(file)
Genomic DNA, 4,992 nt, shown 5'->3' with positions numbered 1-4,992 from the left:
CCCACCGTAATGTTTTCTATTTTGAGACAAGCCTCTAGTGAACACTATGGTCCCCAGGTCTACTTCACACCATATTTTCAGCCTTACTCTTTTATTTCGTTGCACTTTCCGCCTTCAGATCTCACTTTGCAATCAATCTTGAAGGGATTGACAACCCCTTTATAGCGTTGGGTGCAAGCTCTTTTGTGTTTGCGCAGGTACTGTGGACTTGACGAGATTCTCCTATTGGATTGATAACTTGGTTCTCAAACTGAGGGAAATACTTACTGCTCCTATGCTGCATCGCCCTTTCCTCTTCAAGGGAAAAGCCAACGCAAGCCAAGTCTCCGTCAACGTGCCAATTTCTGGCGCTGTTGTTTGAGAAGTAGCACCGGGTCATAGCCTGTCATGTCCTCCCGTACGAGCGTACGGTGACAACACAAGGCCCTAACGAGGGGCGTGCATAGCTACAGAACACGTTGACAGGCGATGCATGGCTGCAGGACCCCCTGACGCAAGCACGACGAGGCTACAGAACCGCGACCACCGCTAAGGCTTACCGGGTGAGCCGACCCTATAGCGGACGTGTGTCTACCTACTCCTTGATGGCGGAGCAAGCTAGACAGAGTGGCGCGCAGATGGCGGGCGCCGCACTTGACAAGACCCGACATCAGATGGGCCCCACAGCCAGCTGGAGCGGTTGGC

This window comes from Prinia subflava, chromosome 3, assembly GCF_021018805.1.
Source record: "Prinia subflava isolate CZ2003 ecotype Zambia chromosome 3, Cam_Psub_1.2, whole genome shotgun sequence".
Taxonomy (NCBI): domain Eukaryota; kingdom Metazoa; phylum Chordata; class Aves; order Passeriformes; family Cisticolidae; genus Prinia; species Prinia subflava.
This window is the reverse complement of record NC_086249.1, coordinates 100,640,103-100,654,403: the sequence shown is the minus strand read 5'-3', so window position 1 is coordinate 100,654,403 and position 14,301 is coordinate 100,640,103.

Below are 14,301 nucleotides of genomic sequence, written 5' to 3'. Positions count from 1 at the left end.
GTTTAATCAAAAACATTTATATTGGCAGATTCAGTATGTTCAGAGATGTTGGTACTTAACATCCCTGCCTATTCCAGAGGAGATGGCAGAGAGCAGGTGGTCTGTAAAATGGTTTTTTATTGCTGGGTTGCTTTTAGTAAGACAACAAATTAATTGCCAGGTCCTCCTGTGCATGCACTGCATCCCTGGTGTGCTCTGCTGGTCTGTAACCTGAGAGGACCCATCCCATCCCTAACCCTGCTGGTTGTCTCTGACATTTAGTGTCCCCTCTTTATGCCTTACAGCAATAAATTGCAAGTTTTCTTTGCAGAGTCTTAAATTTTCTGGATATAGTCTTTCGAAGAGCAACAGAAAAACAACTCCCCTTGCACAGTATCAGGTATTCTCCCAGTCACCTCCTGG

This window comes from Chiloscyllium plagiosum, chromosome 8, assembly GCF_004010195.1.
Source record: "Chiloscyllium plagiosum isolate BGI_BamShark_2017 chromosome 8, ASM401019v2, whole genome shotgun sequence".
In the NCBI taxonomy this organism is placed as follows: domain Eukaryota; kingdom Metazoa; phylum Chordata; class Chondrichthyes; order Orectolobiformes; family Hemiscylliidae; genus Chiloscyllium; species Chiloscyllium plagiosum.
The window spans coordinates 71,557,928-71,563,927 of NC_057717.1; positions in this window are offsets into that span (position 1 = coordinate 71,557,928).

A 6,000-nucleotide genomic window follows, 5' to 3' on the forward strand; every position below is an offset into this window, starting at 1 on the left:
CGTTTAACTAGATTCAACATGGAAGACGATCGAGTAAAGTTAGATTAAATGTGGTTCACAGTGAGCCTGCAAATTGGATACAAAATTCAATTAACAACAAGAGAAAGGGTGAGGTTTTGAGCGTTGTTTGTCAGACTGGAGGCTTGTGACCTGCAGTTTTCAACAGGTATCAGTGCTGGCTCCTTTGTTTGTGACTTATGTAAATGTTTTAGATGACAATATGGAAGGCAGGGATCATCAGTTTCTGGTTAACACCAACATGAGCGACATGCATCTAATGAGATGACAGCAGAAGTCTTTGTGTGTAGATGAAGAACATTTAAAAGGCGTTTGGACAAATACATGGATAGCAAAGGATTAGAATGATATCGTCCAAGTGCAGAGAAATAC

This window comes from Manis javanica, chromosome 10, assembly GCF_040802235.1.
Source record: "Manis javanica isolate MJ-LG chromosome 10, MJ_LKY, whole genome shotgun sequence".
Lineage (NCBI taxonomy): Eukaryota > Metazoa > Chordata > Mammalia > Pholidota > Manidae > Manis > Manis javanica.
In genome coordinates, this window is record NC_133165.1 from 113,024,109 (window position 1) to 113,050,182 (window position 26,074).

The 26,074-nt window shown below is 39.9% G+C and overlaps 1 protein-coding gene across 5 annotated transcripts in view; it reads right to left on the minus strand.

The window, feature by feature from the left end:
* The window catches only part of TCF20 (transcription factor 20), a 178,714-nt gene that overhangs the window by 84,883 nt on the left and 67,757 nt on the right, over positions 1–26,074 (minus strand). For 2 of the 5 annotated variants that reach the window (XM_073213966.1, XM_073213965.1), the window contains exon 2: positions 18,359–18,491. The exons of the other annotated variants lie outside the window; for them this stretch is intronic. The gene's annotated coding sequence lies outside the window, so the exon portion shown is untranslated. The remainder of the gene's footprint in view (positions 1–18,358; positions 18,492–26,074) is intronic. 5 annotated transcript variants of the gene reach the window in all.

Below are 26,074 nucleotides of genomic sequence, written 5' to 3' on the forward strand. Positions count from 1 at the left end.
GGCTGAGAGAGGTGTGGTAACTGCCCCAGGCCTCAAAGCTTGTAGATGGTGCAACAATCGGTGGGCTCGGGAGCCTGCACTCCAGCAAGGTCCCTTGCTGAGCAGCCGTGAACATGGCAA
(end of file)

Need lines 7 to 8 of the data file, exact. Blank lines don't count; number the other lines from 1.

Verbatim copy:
Below are 14,301 nucleotides of genomic sequence, written 5' to 3'. Positions count from 1 at the left end.
GTTTAATCAAAAACATTTATATTGGCAGATTCAGTATGTTCAGAGATGTTGGTACTTAACATCCCTGCCTATTCCAGAGGAGATGGCAGAGAGCAGGTGGTCTGTAAAATGGTTTTTTATTGCTGGGTTGCTTTTAGTAAGACAACAAATTAATTGCCAGGTCCTCCTGTGCATGCACTGCATCCCTGGTGTGCTCTGCTGGTCTGTAACCTGAGAGGACCCATCCCATCCCTAACCCTGCTGGTTGTCTCTGACATTTAGTGTCCCCTCTTTATGCCTTACAGCAATAAATTGCAAGTTTTCTTTGCAGAGTCTTAAATTTTCTGGATATAGTCTTTCGAAGAGCAACAGAAAAACAACTCCCCTTGCACAGTATCAGGTATTCTCCCAGTCACCTCCTGG